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Feminism in Fiji: Reflecting on the past, looking to the future

Feminism in Fiji: Reflecting on the past, looking to the future

Leading Change asks gender equality activists in Fiji to share their experiences with Queen's Young Leaders

Image above: The Fiji Parliament

Three of Fiji's leading young feminists reflect on their campaigns, and tell Queen's Young Leaders where they plan to go from here.

In 2014 Fiji held general elections after eight years of a military rule. Among the seasoned politicians and well known political parties, Roshika Deo started the ‘Be the Change’ campaign and stood as an independent candidate. Her campaign encouraged women and young people to challenge the status quo.  

When you look back on your campaign, what has gone well, what has gone wrong, and what has gone differently to how you planned it? 

Working with limited funding and resources through using networks – and not having enough resources to maintain consistency – was a challenge.

We initially planned to work with a small group of people but due to the interest expressed by others, the group expanded. But this was unplanned and exhausted resources quicker.

Who have you met and what did they contribute?

Many young women – who have shared their own experiences and realities of violence, oppression and discrimination – helped shape the narrative and put context into the different strands of advocacy.

Young people made significant contributions in terms of energy, ideas, resources and the impetus to maintain the movement.

Roshika Deo

How have your ideas and values changed while running your campaign?

Ideas have changed and evolved over time depending on the availability of resources, people, change in political situation etc. But our values have remained the same. After all, they are what the campaign is based on.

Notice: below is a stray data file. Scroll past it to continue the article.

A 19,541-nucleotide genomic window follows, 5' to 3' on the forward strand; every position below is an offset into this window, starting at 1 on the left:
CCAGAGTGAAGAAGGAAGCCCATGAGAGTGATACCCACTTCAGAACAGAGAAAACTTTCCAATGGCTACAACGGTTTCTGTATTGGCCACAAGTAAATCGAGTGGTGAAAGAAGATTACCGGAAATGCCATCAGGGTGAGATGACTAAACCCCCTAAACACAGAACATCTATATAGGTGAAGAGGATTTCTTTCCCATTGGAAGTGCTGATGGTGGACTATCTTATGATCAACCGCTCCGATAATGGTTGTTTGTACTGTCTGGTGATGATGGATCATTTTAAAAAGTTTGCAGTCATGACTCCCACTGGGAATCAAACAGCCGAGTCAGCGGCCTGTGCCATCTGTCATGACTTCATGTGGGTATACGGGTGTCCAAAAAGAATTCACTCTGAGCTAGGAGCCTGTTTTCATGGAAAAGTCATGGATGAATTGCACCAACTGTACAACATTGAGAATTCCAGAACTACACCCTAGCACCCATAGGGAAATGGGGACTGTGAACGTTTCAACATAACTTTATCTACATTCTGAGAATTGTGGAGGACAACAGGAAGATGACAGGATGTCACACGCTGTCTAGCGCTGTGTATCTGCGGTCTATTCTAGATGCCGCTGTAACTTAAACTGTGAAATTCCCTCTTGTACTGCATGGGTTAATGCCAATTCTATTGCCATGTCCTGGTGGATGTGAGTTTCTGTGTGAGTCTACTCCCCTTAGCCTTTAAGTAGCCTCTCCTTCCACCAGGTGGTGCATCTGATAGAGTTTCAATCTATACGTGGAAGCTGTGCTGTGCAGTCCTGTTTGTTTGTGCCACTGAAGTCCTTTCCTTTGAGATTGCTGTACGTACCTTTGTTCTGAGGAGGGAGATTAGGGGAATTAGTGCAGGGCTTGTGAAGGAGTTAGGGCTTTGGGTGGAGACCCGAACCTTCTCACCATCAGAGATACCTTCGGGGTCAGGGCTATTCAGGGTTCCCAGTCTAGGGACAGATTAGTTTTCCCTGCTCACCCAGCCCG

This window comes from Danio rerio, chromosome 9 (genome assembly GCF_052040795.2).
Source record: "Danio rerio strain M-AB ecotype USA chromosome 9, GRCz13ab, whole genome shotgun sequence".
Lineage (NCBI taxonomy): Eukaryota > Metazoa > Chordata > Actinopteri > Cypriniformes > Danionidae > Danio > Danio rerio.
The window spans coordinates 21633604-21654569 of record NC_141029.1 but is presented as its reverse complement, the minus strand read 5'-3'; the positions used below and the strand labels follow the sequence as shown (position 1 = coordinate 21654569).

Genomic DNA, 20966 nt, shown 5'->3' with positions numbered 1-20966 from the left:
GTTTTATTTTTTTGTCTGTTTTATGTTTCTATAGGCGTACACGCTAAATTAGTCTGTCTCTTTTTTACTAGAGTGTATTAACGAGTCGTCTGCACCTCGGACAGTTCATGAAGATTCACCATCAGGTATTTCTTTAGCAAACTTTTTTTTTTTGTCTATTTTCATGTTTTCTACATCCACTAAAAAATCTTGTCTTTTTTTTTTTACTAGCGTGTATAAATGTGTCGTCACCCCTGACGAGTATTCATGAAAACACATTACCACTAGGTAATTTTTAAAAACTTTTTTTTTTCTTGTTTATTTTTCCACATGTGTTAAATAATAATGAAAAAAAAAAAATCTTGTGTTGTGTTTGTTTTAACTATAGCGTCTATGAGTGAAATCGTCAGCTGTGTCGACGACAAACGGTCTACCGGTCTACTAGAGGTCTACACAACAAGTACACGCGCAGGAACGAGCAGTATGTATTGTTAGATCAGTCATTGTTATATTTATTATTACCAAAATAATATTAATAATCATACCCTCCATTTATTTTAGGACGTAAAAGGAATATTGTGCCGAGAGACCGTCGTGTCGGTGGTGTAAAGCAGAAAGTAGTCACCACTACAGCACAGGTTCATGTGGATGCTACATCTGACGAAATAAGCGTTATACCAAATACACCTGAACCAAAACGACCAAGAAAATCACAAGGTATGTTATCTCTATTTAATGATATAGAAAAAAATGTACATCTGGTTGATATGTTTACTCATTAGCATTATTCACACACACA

What are you planning next?

More advocacy workshops and sessions. And we want to mentor and support someone to take the leadership helm of the political party. We plan to start the process of registering the party. We don’t want to waste time.

Cartoon: communicating using community radio 

FemLINK Pacific is a civil society organisation that uses community radio for advocacy. Sian Rolls is the Program Associate for Media Advocacy and has been working with FemLINK for nine years. Outside of FemLINK she has also documented the stories of transwomen and other members of the LGBTIQ community for the Loud and Proud Campaign.

When you look back on your work, what has gone well, what has gone wrong, and what has gone differently to how you planned it?

A massive challenge has been entering the male-dominated field of videography and production. I don’t feel as if men take my direction seriously. I've also found it challenging to get women comfortable with being in front of a camera. I've found several ways dealing with this, primarily by engaging them before pulling out my camera.